Stx-phages: drivers and mediators of the evolution of STEC and STEC-like pathogens

Future Microbiol. 2007 Apr;2(2):165-74. doi: 10.2217/17460913.2.2.165.


Bacteriophages, also known as phages, are viruses that infect bacteria. Until recently they have been ignored by most of the scientific community, but their impact upon our world is enormous. They are the most abundant lifeform on the globe and drive the diversity and abundance of bacteria around us, including, in many instances, the pathogenic profiles of many of mankind's most feared bacterial pathogens. This article focuses on how a group of bacteriophages, Stx-phages, which carry the genes encoding Shiga toxin, have driven and are driving the emergence of Shiga toxin-producing pathogens such as the infamous Escherichia coli O157:H7. Since the emergence of this foodborne pathogen as a cause of significant human disease in 1982, more than 500 different serogroups of E. coli have been reported to produce Shiga toxin, as well as a few other organisms. These events and many more are all controlled by the biology of Stx-phages.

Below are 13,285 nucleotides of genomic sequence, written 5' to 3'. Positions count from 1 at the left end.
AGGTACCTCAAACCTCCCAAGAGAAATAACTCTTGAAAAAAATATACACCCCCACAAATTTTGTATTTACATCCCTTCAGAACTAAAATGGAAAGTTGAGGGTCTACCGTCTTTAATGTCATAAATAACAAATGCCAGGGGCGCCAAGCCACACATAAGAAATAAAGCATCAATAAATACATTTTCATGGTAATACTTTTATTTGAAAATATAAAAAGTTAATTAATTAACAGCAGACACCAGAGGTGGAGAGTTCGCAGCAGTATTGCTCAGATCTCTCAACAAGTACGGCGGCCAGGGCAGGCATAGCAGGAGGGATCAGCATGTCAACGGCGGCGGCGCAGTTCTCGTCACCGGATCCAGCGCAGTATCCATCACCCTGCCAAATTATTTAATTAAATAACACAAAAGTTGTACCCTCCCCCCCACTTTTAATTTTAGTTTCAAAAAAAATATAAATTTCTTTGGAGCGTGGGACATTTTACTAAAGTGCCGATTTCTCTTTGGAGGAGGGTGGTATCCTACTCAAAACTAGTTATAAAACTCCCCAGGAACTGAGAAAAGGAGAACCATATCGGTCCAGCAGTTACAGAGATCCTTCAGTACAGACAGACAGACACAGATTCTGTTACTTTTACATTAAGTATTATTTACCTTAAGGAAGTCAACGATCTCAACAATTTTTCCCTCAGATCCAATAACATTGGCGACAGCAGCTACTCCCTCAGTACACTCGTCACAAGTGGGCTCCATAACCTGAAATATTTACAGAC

Publication types

  • Research Support, Non-U.S. Gov't
  • Review

MeSH terms

  • Animals
  • Bacteriophages / genetics
  • Bacteriophages / metabolism*
  • Bacteriophages / pathogenicity
  • Escherichia coli / ultrastructure
  • Escherichia coli / virology
  • Escherichia coli O157 / ultrastructure
  • Escherichia coli O157 / virology
  • Evolution, Molecular
  • Humans
  • Microscopy, Electron
  • Shiga Toxin / genetics
  • Shiga Toxin / metabolism*
  • Virulence / genetics


  • Shiga Toxin